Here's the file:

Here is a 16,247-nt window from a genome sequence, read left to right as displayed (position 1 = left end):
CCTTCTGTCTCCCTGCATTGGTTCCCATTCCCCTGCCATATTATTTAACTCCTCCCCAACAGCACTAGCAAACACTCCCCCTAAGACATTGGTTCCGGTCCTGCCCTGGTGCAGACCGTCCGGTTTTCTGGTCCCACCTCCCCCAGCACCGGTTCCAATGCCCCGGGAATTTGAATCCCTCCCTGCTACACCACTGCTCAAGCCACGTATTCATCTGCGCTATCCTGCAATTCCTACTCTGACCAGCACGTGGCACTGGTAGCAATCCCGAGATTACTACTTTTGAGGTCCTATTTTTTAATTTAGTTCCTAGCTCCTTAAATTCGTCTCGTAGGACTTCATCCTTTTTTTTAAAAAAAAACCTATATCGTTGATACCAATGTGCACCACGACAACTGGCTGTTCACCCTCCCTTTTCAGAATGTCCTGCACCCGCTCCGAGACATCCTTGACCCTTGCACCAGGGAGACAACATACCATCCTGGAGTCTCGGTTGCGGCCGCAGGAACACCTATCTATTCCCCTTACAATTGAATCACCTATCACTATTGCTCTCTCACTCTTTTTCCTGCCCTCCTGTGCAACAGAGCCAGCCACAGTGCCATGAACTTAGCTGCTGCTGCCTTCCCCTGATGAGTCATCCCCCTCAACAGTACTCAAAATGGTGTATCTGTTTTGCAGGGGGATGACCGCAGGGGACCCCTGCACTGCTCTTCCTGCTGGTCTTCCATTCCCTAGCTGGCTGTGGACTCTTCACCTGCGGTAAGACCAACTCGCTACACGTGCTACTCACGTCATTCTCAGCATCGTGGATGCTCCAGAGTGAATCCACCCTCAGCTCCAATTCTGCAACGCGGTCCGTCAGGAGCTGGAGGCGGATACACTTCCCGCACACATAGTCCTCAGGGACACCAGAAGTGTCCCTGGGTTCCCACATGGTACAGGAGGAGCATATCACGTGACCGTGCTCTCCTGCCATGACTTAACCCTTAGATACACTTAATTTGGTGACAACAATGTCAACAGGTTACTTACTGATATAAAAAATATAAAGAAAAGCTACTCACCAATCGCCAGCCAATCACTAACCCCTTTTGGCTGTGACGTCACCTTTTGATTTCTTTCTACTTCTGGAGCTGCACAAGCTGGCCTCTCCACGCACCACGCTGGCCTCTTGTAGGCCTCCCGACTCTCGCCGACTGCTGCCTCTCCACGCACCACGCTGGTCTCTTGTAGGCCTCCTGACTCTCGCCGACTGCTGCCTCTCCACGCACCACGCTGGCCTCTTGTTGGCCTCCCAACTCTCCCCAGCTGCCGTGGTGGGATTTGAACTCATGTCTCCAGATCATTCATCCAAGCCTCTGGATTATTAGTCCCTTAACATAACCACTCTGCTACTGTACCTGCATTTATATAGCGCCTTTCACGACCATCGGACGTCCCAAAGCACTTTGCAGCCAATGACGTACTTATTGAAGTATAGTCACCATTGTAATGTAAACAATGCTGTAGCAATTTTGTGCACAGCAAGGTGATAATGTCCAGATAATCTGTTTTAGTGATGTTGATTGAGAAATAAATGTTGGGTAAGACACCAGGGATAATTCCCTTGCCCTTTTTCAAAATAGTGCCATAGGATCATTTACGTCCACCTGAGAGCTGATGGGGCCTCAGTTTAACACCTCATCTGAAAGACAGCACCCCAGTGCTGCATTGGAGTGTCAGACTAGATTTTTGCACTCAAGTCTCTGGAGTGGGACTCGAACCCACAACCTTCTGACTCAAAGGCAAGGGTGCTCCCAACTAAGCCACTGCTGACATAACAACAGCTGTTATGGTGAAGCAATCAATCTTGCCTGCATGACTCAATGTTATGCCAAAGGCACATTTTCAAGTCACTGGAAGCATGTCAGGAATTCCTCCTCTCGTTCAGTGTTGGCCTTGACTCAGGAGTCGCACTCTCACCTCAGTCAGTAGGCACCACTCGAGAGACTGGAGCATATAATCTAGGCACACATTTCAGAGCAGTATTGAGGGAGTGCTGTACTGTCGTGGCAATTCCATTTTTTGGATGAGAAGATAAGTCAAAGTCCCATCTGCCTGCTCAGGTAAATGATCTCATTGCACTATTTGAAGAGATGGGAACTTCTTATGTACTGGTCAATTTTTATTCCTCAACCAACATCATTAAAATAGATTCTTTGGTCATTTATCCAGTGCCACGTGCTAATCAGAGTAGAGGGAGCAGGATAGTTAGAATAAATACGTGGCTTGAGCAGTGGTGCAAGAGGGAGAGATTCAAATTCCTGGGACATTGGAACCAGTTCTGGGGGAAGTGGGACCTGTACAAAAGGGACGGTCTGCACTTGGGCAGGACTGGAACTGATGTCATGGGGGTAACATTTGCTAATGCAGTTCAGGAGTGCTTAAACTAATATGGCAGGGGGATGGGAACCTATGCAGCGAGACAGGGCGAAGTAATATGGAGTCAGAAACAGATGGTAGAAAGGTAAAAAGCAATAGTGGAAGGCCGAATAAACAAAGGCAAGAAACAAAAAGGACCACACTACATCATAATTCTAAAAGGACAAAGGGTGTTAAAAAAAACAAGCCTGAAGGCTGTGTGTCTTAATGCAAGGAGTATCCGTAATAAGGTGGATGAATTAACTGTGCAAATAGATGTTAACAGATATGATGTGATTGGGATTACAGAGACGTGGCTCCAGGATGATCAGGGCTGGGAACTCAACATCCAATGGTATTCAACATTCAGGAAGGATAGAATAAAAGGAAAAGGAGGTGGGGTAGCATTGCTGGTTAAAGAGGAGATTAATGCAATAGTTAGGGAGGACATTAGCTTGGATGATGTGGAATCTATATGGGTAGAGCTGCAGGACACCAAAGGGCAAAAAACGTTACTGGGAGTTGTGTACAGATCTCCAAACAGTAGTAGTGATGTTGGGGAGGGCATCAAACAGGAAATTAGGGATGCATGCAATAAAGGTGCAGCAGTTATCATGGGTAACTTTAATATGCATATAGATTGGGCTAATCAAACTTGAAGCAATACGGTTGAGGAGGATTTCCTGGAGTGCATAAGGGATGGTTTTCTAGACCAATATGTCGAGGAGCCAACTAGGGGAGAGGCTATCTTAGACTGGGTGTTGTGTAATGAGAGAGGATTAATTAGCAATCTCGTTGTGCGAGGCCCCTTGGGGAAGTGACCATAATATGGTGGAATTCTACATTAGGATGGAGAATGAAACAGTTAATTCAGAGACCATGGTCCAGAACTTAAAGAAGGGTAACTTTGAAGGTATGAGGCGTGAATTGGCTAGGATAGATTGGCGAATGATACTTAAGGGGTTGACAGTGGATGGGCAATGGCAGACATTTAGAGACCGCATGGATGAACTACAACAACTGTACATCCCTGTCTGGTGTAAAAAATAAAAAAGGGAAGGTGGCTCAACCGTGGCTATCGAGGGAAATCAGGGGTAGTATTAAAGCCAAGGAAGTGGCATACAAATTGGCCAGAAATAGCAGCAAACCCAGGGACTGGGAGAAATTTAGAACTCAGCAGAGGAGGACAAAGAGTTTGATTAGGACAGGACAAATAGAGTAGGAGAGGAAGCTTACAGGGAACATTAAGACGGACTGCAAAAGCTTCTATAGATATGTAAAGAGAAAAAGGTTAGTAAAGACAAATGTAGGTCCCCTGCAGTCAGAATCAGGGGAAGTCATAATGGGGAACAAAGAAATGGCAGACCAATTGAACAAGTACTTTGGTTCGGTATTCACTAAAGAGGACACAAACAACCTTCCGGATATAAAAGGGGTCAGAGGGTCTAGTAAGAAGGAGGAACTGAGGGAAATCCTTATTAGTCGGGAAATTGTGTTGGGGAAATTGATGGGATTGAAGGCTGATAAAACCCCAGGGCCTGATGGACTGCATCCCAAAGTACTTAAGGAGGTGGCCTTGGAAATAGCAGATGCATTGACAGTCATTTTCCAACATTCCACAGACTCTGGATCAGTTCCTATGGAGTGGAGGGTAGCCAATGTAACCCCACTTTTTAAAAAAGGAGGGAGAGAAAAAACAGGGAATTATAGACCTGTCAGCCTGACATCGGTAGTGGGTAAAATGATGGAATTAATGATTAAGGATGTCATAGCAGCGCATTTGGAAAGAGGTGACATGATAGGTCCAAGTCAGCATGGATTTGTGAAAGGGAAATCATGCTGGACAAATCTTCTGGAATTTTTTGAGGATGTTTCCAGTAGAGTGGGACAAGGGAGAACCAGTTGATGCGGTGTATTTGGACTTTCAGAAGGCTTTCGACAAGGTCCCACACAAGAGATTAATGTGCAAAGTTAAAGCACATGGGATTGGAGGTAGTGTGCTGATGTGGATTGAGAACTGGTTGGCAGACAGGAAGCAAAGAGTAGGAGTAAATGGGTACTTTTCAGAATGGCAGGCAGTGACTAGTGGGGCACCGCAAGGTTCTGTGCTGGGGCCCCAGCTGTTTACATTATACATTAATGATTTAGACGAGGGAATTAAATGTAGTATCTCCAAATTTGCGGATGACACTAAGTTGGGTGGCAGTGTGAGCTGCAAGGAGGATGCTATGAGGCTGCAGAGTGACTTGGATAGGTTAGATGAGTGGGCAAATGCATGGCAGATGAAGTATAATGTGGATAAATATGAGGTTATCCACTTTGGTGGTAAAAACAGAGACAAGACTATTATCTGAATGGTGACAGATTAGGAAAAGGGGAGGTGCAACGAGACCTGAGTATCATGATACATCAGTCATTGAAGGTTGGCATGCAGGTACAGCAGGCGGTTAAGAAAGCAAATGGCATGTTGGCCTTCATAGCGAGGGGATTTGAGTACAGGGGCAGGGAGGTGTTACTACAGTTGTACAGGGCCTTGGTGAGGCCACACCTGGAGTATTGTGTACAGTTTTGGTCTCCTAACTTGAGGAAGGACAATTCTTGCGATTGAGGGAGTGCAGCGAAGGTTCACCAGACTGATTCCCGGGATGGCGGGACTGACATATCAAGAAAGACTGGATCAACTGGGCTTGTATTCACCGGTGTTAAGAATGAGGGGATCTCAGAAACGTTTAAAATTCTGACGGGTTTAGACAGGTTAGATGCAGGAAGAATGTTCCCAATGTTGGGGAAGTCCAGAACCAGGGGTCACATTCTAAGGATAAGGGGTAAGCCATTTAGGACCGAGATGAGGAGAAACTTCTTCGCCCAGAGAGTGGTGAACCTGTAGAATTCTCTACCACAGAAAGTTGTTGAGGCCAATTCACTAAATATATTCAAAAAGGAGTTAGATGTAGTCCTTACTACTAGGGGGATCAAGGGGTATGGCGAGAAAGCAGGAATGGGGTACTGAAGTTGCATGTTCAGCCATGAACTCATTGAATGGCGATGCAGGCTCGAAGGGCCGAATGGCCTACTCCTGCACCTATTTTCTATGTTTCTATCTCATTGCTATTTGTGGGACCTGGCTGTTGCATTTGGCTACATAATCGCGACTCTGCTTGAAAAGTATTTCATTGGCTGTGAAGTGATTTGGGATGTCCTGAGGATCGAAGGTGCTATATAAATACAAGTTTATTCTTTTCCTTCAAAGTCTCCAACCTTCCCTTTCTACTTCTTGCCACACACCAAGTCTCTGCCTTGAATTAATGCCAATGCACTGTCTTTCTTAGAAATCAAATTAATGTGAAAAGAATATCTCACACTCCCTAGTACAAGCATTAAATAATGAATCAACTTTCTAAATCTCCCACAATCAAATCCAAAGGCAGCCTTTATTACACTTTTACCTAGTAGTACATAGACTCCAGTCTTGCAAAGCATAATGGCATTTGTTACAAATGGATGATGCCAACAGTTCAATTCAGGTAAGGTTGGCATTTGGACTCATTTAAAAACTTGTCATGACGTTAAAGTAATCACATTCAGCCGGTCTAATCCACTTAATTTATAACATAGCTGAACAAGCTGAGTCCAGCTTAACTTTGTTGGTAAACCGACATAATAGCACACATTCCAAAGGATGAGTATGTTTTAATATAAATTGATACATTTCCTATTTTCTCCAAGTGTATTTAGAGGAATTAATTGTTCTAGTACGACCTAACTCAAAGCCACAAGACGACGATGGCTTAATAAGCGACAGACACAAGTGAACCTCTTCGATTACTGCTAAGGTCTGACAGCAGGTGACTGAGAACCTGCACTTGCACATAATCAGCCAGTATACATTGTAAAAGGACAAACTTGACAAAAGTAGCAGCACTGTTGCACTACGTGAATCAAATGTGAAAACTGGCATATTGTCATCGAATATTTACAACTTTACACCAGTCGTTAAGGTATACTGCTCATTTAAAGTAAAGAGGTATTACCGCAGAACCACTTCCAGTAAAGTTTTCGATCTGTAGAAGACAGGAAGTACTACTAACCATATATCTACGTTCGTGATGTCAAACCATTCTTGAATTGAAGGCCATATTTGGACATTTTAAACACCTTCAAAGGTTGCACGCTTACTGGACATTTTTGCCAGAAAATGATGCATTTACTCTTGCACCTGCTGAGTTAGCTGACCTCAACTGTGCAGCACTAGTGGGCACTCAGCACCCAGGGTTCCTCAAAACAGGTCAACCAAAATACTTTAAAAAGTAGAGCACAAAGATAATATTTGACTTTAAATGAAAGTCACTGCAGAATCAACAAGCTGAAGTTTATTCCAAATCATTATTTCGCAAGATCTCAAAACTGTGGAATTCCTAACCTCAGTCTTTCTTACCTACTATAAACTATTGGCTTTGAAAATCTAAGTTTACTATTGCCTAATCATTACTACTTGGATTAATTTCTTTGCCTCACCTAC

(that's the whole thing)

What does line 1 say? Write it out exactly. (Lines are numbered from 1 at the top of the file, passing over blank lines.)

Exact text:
Here is a 16,247-nt window from a genome sequence, read left to right as displayed (position 1 = left end):